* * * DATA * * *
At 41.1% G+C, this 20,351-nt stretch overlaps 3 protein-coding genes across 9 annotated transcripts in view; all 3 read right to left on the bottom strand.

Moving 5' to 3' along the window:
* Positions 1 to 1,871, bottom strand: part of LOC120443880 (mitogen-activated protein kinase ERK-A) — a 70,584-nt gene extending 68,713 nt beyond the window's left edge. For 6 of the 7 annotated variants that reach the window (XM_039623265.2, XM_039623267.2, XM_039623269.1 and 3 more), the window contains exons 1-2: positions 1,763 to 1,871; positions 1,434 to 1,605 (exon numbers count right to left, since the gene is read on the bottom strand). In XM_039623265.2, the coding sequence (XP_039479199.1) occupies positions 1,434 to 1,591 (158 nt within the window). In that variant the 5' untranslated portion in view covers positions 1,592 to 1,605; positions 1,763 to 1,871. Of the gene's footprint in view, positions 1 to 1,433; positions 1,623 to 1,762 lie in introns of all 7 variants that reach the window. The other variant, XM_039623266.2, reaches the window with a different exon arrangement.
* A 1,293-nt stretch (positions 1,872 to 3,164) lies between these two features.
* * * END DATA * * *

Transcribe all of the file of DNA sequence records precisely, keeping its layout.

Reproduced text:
At 41.1% G+C, this 20,351-nt stretch overlaps 3 protein-coding genes across 9 annotated transcripts in view; all 3 read right to left on the bottom strand.

Moving 5' to 3' along the window:
* Positions 1 to 1,871, bottom strand: part of LOC120443880 (mitogen-activated protein kinase ERK-A) — a 70,584-nt gene extending 68,713 nt beyond the window's left edge. For 6 of the 7 annotated variants that reach the window (XM_039623265.2, XM_039623267.2, XM_039623269.1 and 3 more), the window contains exons 1-2: positions 1,763 to 1,871; positions 1,434 to 1,605 (exon numbers count right to left, since the gene is read on the bottom strand). In XM_039623265.2, the coding sequence (XP_039479199.1) occupies positions 1,434 to 1,591 (158 nt within the window). In that variant the 5' untranslated portion in view covers positions 1,592 to 1,605; positions 1,763 to 1,871. Of the gene's footprint in view, positions 1 to 1,433; positions 1,623 to 1,762 lie in introns of all 7 variants that reach the window. The other variant, XM_039623266.2, reaches the window with a different exon arrangement.
* A 1,293-nt stretch (positions 1,872 to 3,164) lies between these two features.